As a cancer survivor, I appreciate the work Lance Armstrong has done for the cancer community. Lance was wrong in using performance enhancing drugs to win the Tour de France. (Though whom among us really understands the pressures of the sport, its level of competitiveness or the lack of enforcement among his international competitors?) His work with cancer patients was groundbreaking and provided many survivors with hope and an identity of acceptance. Beating the disease is just the first hurdle for patients. There are plenty of challenges in life as a survivor and no hospital is there to advocate for you once you have “beaten” the disease.
Here is how Lance impacted me personally. One of my closest friends in life was Sandy Beardsley. I was there, along with Sandy’s husband, Dan.
It was obvious that Sandy was in her final days. Lance saw us there and came right over to her. Being a fellow cancer patient he shared very special thoughts with Sandy about his time with cancer as she faced imminent death.
When we came to the finish line Sandy got up out of her wheelchair and walked several final symbolic steps, one for each member of her team. The entire auditorium stopped and shared love!
Please understand that his bike racing is separate from the real work he has done for cancer survivors. And yet, had he not been “successful” in racing, he might never had been able to start the Livestrong Foundation. So if you must, please judge him by his racing, but embrace what he has done to advance survivorship among cancer.
Yes, a great investment
Thank you for your editorial, “Conservation, the great investment” this past Sunday. I couldn’t agree more with your strong support for the Washington Wildlife and Recreation Program (WWRP) and join you in urging the 2013 Legislature to fund this critical program.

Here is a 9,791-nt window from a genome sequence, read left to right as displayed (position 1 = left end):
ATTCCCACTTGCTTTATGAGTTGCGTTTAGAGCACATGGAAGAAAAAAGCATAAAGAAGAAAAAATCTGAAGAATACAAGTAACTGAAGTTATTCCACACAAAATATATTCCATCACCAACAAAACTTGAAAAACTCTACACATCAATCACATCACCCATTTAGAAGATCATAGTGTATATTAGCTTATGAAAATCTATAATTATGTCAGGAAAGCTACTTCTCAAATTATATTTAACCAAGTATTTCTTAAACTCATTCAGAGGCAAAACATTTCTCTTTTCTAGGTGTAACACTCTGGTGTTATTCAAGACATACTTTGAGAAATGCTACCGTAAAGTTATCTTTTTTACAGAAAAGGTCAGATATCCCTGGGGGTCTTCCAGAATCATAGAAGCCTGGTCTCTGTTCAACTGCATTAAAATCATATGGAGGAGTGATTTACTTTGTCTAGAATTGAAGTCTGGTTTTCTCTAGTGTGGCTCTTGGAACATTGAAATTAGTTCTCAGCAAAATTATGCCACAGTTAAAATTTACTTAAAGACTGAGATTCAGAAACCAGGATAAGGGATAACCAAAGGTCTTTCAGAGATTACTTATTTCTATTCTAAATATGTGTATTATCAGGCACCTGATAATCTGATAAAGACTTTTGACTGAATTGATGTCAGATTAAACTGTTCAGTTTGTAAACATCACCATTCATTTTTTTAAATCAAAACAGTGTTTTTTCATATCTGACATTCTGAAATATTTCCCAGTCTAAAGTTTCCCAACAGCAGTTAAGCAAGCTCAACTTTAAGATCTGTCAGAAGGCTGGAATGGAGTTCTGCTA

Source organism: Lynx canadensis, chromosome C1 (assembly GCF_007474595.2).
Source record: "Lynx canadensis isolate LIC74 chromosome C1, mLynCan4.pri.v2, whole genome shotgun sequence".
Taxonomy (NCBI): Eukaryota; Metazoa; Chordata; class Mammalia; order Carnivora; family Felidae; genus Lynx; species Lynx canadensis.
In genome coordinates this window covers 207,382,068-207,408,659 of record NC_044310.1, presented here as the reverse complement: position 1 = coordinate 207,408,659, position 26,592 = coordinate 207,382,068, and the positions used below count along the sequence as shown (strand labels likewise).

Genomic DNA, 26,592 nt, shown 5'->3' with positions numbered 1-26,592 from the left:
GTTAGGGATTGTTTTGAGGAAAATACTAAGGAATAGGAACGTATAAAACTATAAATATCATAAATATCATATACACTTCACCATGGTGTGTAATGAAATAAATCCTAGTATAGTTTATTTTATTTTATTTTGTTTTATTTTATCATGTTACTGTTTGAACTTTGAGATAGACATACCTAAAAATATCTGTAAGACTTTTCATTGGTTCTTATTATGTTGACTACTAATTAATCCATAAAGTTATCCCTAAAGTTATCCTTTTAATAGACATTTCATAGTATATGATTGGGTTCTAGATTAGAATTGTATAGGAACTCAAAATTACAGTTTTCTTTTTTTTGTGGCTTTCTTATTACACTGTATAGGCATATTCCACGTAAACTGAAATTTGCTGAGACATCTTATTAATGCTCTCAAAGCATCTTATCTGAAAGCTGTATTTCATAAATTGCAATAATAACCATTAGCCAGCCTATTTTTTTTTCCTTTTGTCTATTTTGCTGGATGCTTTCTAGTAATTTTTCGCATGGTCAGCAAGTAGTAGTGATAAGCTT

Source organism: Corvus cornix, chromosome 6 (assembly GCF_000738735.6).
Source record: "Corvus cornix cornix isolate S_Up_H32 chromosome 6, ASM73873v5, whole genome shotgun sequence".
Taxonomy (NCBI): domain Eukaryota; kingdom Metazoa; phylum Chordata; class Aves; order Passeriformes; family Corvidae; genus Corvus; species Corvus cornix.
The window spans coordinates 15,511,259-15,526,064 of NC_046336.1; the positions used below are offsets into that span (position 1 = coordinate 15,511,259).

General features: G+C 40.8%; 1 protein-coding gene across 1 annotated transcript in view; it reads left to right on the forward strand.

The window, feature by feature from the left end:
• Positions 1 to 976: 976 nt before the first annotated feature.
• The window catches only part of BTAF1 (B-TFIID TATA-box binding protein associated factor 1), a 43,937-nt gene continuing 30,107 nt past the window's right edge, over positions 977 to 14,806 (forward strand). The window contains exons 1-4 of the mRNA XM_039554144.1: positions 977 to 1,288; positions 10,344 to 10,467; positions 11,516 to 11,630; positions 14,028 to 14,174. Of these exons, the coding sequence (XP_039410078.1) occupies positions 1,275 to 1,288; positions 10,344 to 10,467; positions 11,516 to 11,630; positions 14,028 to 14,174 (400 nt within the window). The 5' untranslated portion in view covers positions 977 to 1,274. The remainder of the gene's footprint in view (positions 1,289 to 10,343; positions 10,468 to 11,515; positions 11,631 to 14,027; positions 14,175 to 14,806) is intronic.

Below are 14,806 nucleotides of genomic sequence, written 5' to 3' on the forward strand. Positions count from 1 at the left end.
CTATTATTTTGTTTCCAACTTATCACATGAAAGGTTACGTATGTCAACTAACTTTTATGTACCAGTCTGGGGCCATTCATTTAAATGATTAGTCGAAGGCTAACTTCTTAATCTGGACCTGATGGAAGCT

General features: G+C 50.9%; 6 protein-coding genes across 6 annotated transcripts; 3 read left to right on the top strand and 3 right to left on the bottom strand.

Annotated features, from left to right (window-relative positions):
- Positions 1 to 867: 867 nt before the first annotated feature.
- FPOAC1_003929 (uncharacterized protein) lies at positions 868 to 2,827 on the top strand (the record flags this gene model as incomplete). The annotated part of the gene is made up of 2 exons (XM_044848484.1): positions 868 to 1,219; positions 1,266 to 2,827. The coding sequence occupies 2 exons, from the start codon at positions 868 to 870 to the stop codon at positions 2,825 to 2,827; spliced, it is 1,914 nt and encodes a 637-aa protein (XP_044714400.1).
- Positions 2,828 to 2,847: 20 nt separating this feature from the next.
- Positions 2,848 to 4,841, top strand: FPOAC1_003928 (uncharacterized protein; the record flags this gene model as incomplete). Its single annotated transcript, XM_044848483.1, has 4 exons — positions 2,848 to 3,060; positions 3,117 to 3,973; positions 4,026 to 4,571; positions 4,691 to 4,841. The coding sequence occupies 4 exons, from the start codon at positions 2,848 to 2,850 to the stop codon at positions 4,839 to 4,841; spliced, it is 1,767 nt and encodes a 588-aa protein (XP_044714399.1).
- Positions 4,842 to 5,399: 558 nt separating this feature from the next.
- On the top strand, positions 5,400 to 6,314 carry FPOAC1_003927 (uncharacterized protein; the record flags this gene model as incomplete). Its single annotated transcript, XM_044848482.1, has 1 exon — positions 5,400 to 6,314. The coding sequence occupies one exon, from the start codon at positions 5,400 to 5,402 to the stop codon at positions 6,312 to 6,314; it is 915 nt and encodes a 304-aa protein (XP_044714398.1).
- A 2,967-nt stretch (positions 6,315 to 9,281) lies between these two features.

Many projects being considered for funding this year are right here in our backyard and would serve our community for generations to come, including programs that would preserve the Dryden Water Access and Mid-Columbia shrub-steppe, as well as fund the Methow forest restoration. But those programs risk being unrealized if the Legislature does not fund the WWRP full $90 million being advocated for. And it is not just our local projects in danger. Across the state communities like ours risk losing their park, trail, conservation and farmland preservation projects.
As a sponsor of the Cashmere Riverside Park Project, I cannot stress enough the importance of WWRP and the role it plays in our ability to build our local recreation economy and maintain our quality of life. The Riverside Park Project will provide environmental education, sports and outdoor activities and public service for the Mid-Wenatchee Valley community.
Director of planning
City of Cashmere
A strong connection?
After listening to President Obama address the nation concerning gun control, I was reminded of an experience I had at the University of Washington in 1963. A group of students enrolled with the Far East Institute asked me to attend their meeting about our American society. They asked many questions about Americans. I answered their questions. There was one question that has bothered me for years. I had no answer.
One student from Sumatra, working toward a master’s degree in education, asked me to explain about our Christian society. The subject moved to Christmas, Dec. 25, and why do we give presents to each other on that day? I answered that Christ came to this world as the prince of peace and love to mankind. We, as a Christian society, must promote peace and goodwill to all mankind.
He then asked me to explain: Why does your Christian society give their children killing toys of war such as toy submachine guns, armored tanks, military clothing, GI Joe war equipment and military helmets on Christmas Day, the day we celebrate the birth of Jesus, the “prince of peace”?
When I went home that weekend, I spoke to my sons, aged 9 and 11 at the time, and asked them to trade in all their toy guns for Tonka trucks and bulldozers. As a poor college student, I asked Janice’s parents to help me with the project. Her dad financed the new Tonka toys, which replaced the toy guns. I never again gave my sons toy guns.
Now our society will debate gun control. Is there a strong connection between our gun control and our behavior control?
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